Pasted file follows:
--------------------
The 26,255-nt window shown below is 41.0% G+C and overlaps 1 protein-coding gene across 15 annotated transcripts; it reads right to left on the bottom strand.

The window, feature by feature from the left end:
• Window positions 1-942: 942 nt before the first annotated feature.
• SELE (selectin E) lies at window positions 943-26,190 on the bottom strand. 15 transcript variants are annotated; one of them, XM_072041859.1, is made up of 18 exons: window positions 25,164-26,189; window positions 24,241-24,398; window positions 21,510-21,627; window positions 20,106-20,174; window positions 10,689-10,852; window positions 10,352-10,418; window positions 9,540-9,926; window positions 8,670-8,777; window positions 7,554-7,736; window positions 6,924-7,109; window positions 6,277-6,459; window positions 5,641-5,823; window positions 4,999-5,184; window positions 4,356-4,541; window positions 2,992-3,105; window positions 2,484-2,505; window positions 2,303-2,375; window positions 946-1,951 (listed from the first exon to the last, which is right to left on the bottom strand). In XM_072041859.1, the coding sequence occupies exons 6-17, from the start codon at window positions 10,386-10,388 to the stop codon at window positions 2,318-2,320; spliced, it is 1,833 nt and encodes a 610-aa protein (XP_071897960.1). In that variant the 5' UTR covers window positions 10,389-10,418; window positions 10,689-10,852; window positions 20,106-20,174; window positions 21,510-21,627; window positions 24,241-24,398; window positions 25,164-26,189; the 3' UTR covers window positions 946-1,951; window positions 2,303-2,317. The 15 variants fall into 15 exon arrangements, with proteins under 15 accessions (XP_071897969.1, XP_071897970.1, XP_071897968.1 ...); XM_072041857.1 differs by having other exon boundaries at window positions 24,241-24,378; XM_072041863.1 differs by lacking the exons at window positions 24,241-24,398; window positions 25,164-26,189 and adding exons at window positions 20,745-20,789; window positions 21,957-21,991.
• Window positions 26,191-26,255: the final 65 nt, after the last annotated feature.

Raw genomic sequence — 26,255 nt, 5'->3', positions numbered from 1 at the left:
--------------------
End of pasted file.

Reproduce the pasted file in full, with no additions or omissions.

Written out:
The 26,255-nt window shown below is 41.0% G+C and overlaps 1 protein-coding gene across 15 annotated transcripts; it reads right to left on the bottom strand.

The window, feature by feature from the left end:
• Window positions 1-942: 942 nt before the first annotated feature.
• SELE (selectin E) lies at window positions 943-26,190 on the bottom strand. 15 transcript variants are annotated; one of them, XM_072041859.1, is made up of 18 exons: window positions 25,164-26,189; window positions 24,241-24,398; window positions 21,510-21,627; window positions 20,106-20,174; window positions 10,689-10,852; window positions 10,352-10,418; window positions 9,540-9,926; window positions 8,670-8,777; window positions 7,554-7,736; window positions 6,924-7,109; window positions 6,277-6,459; window positions 5,641-5,823; window positions 4,999-5,184; window positions 4,356-4,541; window positions 2,992-3,105; window positions 2,484-2,505; window positions 2,303-2,375; window positions 946-1,951 (listed from the first exon to the last, which is right to left on the bottom strand). In XM_072041859.1, the coding sequence occupies exons 6-17, from the start codon at window positions 10,386-10,388 to the stop codon at window positions 2,318-2,320; spliced, it is 1,833 nt and encodes a 610-aa protein (XP_071897960.1). In that variant the 5' UTR covers window positions 10,389-10,418; window positions 10,689-10,852; window positions 20,106-20,174; window positions 21,510-21,627; window positions 24,241-24,398; window positions 25,164-26,189; the 3' UTR covers window positions 946-1,951; window positions 2,303-2,317. The 15 variants fall into 15 exon arrangements, with proteins under 15 accessions (XP_071897969.1, XP_071897970.1, XP_071897968.1 ...); XM_072041857.1 differs by having other exon boundaries at window positions 24,241-24,378; XM_072041863.1 differs by lacking the exons at window positions 24,241-24,398; window positions 25,164-26,189 and adding exons at window positions 20,745-20,789; window positions 21,957-21,991.
• Window positions 26,191-26,255: the final 65 nt, after the last annotated feature.

Raw genomic sequence — 26,255 nt, 5'->3', positions numbered from 1 at the left: